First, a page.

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Forest Wildflowers

Image of a Trillium in the forest

Trillium in the forest

More than 2,700 flowering plants, including woody trees and shrubs, grow uncultivated across Ontario. Over 2,200 of these are herbaceous species.

Approximately two thirds of Ontario’s flowering species are native and arrived between 14,000 and 7,000 years ago. The remainder of Ontario’s flowering plants were introduced intentionally via European settlers.

Many introduced species have become naturalized in Ontario and pose little to no threat to native species. However, some species do threaten native plants and efforts must be made to prevent them from taking over habitat of the native plants. (Read more on Invasive Species) Where each species of wildflower grows is dependant on temperature, precipitation, soil, topography, and geology.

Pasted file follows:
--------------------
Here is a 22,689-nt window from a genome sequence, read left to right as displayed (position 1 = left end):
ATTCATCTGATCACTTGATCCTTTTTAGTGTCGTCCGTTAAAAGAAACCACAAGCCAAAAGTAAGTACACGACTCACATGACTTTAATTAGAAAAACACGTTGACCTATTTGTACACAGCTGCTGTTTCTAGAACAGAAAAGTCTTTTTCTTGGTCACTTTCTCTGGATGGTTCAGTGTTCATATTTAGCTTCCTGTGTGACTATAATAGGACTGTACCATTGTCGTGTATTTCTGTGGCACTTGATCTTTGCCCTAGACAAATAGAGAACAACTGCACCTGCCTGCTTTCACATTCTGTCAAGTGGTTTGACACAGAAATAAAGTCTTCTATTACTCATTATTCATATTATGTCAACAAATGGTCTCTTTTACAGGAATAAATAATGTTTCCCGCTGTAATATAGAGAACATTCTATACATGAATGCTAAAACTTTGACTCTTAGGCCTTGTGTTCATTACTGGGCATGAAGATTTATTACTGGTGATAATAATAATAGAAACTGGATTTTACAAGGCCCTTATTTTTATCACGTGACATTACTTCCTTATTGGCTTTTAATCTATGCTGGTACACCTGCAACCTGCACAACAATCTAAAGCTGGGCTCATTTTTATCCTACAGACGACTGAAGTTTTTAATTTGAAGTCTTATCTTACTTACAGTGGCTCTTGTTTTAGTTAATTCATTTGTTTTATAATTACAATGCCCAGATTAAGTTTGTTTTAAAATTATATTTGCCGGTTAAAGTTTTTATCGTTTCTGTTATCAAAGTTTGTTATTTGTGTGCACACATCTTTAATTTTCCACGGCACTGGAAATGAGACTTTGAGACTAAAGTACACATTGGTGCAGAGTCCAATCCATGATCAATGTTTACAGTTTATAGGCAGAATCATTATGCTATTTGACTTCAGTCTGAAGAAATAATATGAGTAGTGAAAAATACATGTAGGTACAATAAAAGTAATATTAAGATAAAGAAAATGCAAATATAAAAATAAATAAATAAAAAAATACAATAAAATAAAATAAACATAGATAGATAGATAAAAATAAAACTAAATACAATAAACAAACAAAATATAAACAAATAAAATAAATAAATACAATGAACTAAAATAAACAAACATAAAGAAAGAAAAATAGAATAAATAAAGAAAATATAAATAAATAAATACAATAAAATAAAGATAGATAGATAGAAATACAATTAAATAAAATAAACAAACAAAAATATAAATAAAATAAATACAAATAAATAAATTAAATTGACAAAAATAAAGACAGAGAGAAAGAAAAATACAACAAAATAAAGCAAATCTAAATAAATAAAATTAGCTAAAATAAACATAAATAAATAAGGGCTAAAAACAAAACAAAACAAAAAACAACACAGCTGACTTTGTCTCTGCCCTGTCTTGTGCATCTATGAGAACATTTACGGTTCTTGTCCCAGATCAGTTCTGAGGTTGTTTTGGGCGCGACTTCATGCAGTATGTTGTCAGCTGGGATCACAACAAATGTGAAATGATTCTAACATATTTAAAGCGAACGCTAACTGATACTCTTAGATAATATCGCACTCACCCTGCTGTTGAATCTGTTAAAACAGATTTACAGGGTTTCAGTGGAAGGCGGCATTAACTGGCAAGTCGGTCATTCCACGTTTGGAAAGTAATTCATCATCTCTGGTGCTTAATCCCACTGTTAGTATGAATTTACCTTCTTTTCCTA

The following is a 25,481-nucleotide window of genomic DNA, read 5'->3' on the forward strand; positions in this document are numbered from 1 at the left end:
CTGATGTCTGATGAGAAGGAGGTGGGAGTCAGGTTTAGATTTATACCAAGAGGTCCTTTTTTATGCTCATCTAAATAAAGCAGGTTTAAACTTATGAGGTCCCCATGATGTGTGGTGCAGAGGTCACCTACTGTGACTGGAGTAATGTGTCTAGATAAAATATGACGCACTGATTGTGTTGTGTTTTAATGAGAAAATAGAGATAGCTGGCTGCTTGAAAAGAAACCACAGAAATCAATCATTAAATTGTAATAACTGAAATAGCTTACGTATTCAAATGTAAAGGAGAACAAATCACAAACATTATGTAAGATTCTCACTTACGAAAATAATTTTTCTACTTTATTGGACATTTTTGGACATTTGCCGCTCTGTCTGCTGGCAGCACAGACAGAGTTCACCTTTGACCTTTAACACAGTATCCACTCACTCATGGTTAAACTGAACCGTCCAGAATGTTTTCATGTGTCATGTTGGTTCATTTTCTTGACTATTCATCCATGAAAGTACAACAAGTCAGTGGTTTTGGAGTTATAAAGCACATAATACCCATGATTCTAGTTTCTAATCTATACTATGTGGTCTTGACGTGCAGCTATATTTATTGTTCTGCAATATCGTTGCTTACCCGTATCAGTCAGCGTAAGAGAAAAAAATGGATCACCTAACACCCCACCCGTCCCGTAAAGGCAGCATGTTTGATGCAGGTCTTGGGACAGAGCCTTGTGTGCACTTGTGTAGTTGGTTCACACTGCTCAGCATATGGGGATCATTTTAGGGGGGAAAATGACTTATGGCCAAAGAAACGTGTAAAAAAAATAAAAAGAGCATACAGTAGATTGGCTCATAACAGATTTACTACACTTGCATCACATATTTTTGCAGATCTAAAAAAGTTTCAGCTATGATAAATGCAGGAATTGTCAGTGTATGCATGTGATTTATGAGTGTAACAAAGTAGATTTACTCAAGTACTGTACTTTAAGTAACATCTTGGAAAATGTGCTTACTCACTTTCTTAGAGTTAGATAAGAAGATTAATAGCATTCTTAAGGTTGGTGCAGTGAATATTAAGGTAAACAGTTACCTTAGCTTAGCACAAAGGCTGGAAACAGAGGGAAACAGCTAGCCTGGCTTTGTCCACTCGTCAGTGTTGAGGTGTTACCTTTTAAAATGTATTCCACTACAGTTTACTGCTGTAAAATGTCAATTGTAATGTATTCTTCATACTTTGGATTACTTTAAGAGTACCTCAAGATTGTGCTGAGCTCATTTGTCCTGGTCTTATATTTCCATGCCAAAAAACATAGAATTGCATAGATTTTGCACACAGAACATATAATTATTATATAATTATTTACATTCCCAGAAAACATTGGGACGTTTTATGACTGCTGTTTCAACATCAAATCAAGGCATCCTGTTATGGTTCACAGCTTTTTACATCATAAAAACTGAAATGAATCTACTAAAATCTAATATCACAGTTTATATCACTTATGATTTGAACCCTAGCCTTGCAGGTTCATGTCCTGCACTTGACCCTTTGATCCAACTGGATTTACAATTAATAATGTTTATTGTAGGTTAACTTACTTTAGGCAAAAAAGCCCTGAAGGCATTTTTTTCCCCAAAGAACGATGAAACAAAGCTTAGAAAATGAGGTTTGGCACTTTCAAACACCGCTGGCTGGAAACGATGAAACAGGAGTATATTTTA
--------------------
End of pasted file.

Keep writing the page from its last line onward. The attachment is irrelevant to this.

Wilderness Park has 123 species of plants identified to date, thanks to the Kawartha Field Naturalists efforts, which carried out a plant inventory of the park, once in 2013 and once in 2014. (View the Inventory) Forty three plants (35%) of the total list of plants are considered non-native species. In agricultural areas of Ontario, the list of non-native species typically exceeds 30%.


Trillium (disambiguation) is a genus of about 40 - 50 species of perennial flowering plants native to temperate regions of North America and Asia.

Plants of this genus are perennial herbs growing from rhizomes. They produce scapes which are erect and straight in most species. Trilliums are myrmechochorous, and ants are agents of seed dispersal. Ants are attracted to the elaiosomes on the seeds and collect them and transport them away from the parent plant.

Picking parts off a trillium plant can kill it even if the rhizome is left undisturbed. Some species of trillium are listed as threatened or endangered and collecting these species may be illegal.

A white trillium serves as the emblem and official flower of the province of Ontario. It is an official symbol of the Government of Ontario.